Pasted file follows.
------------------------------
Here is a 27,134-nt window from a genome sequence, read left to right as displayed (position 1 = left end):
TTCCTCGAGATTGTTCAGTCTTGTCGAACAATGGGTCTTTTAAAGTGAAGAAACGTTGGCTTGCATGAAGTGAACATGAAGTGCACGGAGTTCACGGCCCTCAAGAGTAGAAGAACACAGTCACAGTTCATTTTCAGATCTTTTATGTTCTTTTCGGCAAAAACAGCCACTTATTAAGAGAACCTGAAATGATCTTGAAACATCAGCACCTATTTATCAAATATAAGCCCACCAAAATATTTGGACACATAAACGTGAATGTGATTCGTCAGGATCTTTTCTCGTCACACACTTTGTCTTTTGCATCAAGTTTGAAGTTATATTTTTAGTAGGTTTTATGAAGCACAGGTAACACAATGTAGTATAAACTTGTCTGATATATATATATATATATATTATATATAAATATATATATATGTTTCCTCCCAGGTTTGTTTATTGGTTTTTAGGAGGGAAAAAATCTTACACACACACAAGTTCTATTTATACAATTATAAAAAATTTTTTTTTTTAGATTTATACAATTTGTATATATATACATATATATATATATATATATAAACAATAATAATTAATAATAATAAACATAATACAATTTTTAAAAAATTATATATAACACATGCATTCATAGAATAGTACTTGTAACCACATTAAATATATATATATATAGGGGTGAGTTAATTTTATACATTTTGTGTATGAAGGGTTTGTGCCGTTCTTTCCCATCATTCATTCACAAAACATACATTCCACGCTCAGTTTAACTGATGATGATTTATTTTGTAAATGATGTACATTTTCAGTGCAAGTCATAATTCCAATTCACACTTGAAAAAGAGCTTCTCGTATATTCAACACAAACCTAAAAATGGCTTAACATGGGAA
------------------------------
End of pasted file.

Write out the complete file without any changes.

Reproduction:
Here is a 27,134-nt window from a genome sequence, read left to right as displayed (position 1 = left end):
TTCCTCGAGATTGTTCAGTCTTGTCGAACAATGGGTCTTTTAAAGTGAAGAAACGTTGGCTTGCATGAAGTGAACATGAAGTGCACGGAGTTCACGGCCCTCAAGAGTAGAAGAACACAGTCACAGTTCATTTTCAGATCTTTTATGTTCTTTTCGGCAAAAACAGCCACTTATTAAGAGAACCTGAAATGATCTTGAAACATCAGCACCTATTTATCAAATATAAGCCCACCAAAATATTTGGACACATAAACGTGAATGTGATTCGTCAGGATCTTTTCTCGTCACACACTTTGTCTTTTGCATCAAGTTTGAAGTTATATTTTTAGTAGGTTTTATGAAGCACAGGTAACACAATGTAGTATAAACTTGTCTGATATATATATATATATATATTATATATAAATATATATATATGTTTCCTCCCAGGTTTGTTTATTGGTTTTTAGGAGGGAAAAAATCTTACACACACACAAGTTCTATTTATACAATTATAAAAAATTTTTTTTTTTAGATTTATACAATTTGTATATATATACATATATATATATATATATATAAACAATAATAATTAATAATAATAAACATAATACAATTTTTAAAAAATTATATATAACACATGCATTCATAGAATAGTACTTGTAACCACATTAAATATATATATATATAGGGGTGAGTTAATTTTATACATTTTGTGTATGAAGGGTTTGTGCCGTTCTTTCCCATCATTCATTCACAAAACATACATTCCACGCTCAGTTTAACTGATGATGATTTATTTTGTAAATGATGTACATTTTCAGTGCAAGTCATAATTCCAATTCACACTTGAAAAAGAGCTTCTCGTATATTCAACACAAACCTAAAAATGGCTTAACATGGGAA